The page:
Ana Mendieta’s face was the first thing I saw when, last Saturday morning, I opened the door at Galerie Lelong. The space, located in Manhattan’s Chelsea neighbourhood, is kept dark to better show the films in the main room, seemingly stretching out in the absence of light. Her face—eyes closed, her throat showing signs of swallow as a few drops of blood begin to fall on her forehead—is the focal point on the horizon, rendering everything in peripheral view invisible and the gap between her and the door insurmountable. Of course, such mistaken optics are solved by taking a single step forward. I chose to not take that step; I wanted to stand, just for a moment, in the idea that Ana Mendieta’s work comprised an infinite distance.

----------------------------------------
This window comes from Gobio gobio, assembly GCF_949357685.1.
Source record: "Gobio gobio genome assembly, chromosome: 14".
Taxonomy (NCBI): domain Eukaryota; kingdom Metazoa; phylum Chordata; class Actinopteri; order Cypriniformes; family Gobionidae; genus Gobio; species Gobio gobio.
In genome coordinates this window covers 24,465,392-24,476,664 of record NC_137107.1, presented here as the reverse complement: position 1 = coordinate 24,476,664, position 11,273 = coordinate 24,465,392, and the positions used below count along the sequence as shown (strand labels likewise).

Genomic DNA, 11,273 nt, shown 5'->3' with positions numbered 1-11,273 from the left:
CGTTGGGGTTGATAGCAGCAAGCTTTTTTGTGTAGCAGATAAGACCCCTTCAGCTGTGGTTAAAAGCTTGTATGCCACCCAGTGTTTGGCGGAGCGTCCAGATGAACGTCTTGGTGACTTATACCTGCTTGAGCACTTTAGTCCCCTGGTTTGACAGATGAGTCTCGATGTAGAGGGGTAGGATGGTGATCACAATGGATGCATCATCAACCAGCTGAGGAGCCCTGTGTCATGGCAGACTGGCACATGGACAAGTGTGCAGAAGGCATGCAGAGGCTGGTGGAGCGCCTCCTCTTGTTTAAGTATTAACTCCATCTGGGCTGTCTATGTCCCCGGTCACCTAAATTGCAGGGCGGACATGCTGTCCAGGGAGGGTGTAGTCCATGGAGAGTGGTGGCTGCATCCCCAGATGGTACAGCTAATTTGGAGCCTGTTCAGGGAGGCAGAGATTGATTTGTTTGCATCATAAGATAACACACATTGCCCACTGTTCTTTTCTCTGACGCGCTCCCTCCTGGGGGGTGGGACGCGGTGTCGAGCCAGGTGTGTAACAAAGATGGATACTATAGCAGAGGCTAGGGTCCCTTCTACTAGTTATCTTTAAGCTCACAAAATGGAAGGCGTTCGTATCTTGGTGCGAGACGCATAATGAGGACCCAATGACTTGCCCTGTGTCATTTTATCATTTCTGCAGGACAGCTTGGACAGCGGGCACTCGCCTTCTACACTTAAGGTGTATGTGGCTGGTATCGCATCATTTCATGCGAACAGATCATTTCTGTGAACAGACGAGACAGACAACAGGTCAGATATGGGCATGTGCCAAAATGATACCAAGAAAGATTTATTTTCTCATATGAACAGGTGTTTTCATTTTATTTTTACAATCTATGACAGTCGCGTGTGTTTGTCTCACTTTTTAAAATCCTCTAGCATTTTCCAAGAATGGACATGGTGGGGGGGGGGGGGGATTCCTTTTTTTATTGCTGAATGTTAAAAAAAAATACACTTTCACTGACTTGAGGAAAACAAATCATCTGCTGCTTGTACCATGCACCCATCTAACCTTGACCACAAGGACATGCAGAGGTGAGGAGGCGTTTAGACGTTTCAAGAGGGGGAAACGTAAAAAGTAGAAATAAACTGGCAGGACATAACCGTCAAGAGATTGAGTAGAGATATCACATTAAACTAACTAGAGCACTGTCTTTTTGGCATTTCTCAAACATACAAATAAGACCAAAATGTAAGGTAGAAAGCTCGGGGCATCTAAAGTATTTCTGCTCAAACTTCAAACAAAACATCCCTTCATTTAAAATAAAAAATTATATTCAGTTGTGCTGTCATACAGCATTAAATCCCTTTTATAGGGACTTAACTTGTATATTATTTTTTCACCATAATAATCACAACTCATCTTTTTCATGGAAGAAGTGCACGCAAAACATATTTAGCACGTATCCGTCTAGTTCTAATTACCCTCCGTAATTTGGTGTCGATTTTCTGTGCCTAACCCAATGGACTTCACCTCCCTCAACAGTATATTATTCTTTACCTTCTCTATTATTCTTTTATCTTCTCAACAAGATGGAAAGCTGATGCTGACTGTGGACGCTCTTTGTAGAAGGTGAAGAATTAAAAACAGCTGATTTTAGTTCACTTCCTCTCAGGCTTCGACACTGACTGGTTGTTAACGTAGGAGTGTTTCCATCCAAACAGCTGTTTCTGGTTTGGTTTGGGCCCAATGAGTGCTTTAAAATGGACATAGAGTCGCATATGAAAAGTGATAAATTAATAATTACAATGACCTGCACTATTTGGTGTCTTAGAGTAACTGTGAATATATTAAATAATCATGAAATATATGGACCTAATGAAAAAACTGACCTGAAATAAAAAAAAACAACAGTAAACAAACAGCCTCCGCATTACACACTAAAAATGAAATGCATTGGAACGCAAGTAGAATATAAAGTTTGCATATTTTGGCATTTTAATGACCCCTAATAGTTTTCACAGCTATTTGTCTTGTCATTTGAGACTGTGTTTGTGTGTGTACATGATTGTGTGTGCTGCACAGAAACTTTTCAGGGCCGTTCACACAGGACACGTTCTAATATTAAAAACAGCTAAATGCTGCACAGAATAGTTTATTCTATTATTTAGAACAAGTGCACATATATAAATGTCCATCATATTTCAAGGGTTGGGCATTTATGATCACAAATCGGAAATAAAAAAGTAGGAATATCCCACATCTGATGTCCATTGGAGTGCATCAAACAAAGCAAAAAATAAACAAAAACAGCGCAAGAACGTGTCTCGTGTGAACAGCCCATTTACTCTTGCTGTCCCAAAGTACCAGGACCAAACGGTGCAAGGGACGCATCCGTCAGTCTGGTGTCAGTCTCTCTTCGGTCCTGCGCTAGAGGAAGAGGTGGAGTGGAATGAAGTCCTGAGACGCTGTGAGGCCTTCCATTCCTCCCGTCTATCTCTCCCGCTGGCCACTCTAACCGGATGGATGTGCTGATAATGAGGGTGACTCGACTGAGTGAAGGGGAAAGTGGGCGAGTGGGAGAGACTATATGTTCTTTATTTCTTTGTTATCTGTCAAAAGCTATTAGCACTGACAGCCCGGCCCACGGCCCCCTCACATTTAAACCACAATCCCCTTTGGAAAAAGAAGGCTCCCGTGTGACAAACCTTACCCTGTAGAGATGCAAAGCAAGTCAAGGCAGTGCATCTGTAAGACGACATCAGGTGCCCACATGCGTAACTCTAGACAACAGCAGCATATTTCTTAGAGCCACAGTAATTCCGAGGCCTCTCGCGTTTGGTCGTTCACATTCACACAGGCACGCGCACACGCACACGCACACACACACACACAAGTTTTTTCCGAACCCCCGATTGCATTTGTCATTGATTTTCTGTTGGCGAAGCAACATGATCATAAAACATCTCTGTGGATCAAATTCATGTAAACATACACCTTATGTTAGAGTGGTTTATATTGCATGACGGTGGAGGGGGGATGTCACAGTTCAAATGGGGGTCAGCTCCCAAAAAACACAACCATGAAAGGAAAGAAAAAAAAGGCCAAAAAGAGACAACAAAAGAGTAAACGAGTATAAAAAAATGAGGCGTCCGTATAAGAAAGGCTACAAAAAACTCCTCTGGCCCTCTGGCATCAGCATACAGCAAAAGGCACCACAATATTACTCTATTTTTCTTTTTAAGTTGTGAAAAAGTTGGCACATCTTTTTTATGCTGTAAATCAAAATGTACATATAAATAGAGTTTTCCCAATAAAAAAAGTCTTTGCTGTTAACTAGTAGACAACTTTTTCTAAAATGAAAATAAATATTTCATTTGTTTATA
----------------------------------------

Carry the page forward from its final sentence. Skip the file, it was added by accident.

The film, Sweating Blood (1973), is one of the 104 Mendieta made in addition to the performance pieces, photographs, sculptures and what she called “earth-body art” that encompass her existing body of work. Since her death in 1985, her estate has been managed by her sister, Raquelin, and Ana’s niece, filmmaker Raquel Cecilia, with representation from Galerie Lelong. Running until March 26, “Ana Mendieta: Experimental and Interactive Films” is the first full-scale gallery exhibition in New York devoted to Mendieta’s filmworks. There are 15 in total, nine never exhibited before this show, all of which have been transferred from their original forms to today’s digital mediums. Raquelin told the New York Times she found the uncatalogued cache of films in their mother’s house in Iowa, not realizing how many of the canisters stored had unseen film and video inside.